Sashi, the price of the quarterback has gone up, and obviously, that's a hot topic in this town with QB Lamar Jackson. Do you plan on dealing with that in any manner, or do you leave that in executive vice president & general manager Eric DeCosta's hands?*_(Jerry Coleman)_*
Brown:"No, that's in [executive vice president & general manager] Eric's [DeCosta] hands. Certainly, as Dick [Cass] was, I'll be around to bounce ideas off, but Eric's been a master, he's learned from a master, and I think when those transactions [and] volume of transactions go up, I like our odds. Certainly, the Ravens over the years, we have been a group that has been highly transactional and really good at it. And so, they've been able to continue to develop players and transact with players to keep the roster fresh and competitive and keep their marquee players, but also have a pipeline of young talent here, too. So, I think COVID certainly has impacted all the leagues, and that's been a wrinkle in terms of the salary cap and what challenges teams are facing now, just because of the flux there, but this will play out in time. And again, if we line up with the GMs [general managers] – 32 across the league – I like our chances with Eric."
Sashi, before I ask you a question, I want to thank Dick Cass for being such a stand-up guy all these years – always approachable, always the nicest guy in the room. I want to thank you for being that.*_(Kevin Richardson)_*
Cass:"Thank you. I appreciate it."
When you heard that you were replacing a guy who is so highly respected throughout the NFL, what were your first thoughts about receiving the job?*_(Kevin Richardson)_*
Brown:"It places a lot of responsibility on you. As you mentioned, Dick [Cass] has just been such a comprehensively good leader, and he's focused on the right things, he's led through crises. He's been someone who, again, as I opened up, I think the league owes not a small amount of gratitude to. He's just been a model; he's been great that way. And then I look and say, 'Oh, damn. Now it's on me.' (laughter) And so, from my perspective, I really take it seriously, in terms of the responsibility that … You take that baton, and you know it's coming at a good pace – to use a relay and track & field analogy – and so, I think I'm up to the challenge. There are some big shoes that I will not fill entirely Day One, but I look to growing into and hopefully filling out in time. So, it's an important responsibility and charge, just as it is taking over one of the leadership roles here, for this great organization and this great community of Baltimore, and I take all that very seriously."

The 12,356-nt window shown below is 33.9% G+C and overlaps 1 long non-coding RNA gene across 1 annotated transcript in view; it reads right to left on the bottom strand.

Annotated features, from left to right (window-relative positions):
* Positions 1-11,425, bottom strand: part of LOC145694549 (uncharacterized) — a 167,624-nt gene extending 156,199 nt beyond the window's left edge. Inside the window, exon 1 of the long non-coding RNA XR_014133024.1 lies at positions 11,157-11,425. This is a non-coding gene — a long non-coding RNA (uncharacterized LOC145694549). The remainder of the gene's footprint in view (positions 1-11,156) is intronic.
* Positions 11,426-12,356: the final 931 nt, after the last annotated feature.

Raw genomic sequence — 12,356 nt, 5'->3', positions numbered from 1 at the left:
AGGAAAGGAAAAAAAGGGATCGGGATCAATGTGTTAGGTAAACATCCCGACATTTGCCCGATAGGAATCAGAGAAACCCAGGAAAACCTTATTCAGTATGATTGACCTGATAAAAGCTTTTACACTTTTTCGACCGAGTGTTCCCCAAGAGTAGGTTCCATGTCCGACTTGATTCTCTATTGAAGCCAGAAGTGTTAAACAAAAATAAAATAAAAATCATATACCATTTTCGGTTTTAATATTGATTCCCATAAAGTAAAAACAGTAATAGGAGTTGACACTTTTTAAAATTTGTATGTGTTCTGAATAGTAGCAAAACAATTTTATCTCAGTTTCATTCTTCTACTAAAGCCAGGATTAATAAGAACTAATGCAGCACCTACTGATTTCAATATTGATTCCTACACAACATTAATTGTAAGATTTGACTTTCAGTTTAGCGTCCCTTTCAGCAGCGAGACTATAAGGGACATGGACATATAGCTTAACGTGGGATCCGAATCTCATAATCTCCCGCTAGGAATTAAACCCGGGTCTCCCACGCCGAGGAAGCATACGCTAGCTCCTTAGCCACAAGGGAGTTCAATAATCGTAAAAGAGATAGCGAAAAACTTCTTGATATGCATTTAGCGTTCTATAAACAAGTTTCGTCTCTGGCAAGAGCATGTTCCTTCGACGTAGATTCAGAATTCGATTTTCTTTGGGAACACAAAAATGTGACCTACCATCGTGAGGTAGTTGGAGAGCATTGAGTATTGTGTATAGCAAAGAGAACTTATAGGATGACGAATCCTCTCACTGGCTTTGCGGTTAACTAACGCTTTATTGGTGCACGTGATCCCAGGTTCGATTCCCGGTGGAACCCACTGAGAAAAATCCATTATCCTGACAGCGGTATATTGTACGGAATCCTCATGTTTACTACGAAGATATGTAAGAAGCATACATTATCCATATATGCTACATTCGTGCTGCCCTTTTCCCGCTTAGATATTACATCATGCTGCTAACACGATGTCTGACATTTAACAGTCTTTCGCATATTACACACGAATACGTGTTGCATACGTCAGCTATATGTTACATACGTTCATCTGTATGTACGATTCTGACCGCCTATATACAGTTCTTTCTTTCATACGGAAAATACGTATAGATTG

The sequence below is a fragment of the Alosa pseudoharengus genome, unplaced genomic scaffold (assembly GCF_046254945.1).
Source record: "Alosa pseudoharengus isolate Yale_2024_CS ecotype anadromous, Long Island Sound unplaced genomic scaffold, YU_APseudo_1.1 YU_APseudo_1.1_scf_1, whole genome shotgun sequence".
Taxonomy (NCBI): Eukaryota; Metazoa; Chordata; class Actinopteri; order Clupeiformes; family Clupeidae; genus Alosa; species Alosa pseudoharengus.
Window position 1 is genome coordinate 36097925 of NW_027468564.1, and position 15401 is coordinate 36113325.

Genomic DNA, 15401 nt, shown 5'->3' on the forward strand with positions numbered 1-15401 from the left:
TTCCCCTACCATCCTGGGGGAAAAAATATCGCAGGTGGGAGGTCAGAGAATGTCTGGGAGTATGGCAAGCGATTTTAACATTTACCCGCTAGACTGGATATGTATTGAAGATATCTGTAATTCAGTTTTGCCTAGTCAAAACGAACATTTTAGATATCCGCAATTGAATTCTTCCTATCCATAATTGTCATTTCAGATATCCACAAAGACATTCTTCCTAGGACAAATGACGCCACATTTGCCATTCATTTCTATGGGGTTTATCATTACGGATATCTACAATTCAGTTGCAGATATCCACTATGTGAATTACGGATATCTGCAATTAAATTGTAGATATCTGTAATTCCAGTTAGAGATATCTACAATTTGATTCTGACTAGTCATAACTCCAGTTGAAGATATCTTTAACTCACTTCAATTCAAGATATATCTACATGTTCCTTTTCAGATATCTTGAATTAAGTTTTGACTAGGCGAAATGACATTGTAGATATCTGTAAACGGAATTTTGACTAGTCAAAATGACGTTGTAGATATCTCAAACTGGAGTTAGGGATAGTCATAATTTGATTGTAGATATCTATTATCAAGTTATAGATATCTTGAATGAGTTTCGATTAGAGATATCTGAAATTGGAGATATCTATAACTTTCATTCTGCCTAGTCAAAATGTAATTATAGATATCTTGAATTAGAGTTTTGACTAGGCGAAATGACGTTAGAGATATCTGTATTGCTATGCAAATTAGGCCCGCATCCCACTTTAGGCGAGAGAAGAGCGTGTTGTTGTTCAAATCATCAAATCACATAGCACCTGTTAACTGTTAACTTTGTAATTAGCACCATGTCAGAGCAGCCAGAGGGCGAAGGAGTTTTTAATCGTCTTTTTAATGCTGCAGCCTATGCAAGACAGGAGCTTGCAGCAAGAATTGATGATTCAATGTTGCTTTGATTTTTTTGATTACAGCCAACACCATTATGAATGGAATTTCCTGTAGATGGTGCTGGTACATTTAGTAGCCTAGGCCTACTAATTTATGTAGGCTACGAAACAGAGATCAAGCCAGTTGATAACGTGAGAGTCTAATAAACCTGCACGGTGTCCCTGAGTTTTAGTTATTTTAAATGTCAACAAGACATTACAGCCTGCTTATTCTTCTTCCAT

When you were in the NBA, what was the most important factor for you to decide to come back to football, and most importantly, here, with the Baltimore Ravens?*_(David Andrade)_*
Brown:"It was not an easy decision. As I said, I was in a great place. You're privileged when you're in a career and you're leaving a great opportunity to a great opportunity. The folks at Monumental [Sports & Entertainment] and the opportunities I had there were great, and I built relationships with the athletes and coaches at the Mystics and the Wizards that I'll cherish, and those will be lifelong relationships that I'll sustain, but sitting down with, one, the great revere with which I held the Ravens organization, certainly made me open to listen to what Dick [Cass] had to say. And the more we sat down, and I understood kind of what his role was and what they were asking me to do coming in, [I] became more and more comfortable and excited, truly, about the opportunity. And then you meet [owner] Steve [Bisciotti] and it's kind of whipped cream and a cherry on top, because he's just been such a great owner, he has such a great outlook and focus for the organization. So, [it was] not an easy decision, but a great opportunity that I feel really comfortable and confident in taking."
The past few weeks, we've seen the AFC, and the AFC North specifically, drastically improve. How much, if at all, did that change your thoughts on salary cap management, to compete in a division and conference with such an influx of talent?*_(Kyle Barber)_*
Brown:"For me, personally, not much at all. I think you always want to stay aggressive and within your plan, and I think [executive vice president & general manager] Eric [DeCosta] and [head coach] John [Harbaugh] have done that masterfully, as a duo and individually. And so, certainly, this is the time of year, and this has been a high-volume offseason, but every offseason there are these headlines, [and] there's going to be some super team on paper, and we'll see when we get to the fall. We look forward to competing."